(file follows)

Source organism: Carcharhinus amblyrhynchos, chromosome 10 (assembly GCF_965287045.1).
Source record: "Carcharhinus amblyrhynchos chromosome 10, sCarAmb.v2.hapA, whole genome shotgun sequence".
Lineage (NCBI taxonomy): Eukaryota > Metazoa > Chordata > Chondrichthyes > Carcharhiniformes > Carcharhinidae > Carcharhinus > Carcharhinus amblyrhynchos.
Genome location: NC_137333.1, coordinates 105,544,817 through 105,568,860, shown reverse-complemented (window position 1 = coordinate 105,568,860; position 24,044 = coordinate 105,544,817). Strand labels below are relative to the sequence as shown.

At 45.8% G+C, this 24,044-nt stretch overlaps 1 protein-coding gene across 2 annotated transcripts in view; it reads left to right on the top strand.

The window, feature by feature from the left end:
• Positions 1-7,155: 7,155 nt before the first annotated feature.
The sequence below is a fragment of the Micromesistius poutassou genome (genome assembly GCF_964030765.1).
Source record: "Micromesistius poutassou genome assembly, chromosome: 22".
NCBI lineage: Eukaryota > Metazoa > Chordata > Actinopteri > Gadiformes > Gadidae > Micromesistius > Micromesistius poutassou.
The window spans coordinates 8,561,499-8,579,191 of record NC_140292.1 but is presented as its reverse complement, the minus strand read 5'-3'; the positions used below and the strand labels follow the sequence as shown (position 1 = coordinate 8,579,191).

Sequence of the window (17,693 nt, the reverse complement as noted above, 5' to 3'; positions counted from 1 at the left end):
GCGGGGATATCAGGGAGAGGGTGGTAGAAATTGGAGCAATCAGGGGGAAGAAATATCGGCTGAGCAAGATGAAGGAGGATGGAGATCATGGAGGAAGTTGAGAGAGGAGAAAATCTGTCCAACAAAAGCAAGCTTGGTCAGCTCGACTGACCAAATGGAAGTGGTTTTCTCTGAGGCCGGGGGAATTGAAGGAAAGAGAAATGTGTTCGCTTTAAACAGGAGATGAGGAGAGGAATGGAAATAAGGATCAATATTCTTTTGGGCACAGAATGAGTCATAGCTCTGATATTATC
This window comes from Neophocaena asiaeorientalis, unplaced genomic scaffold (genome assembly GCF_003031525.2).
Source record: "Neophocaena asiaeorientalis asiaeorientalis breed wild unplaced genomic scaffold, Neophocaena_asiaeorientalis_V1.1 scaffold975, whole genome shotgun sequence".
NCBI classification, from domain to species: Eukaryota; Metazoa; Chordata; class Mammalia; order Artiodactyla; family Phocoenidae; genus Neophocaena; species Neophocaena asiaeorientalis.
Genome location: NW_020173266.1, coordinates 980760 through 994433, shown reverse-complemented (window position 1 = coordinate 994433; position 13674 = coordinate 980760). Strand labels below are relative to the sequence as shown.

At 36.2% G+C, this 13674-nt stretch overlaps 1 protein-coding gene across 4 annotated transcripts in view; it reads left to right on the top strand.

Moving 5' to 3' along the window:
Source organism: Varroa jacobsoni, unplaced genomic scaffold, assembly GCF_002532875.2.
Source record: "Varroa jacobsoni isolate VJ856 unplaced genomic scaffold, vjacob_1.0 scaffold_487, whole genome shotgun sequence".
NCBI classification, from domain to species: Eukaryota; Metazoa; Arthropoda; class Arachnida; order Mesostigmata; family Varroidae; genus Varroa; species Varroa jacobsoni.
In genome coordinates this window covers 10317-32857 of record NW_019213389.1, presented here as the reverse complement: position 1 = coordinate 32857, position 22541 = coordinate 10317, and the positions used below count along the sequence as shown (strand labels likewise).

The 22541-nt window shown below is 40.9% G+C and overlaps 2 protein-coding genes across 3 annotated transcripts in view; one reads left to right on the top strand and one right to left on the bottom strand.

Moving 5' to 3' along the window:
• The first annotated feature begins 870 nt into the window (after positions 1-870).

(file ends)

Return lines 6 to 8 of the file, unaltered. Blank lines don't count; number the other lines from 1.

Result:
The window, feature by feature from the left end:
• Positions 1-7,155: 7,155 nt before the first annotated feature.
The sequence below is a fragment of the Micromesistius poutassou genome (genome assembly GCF_964030765.1).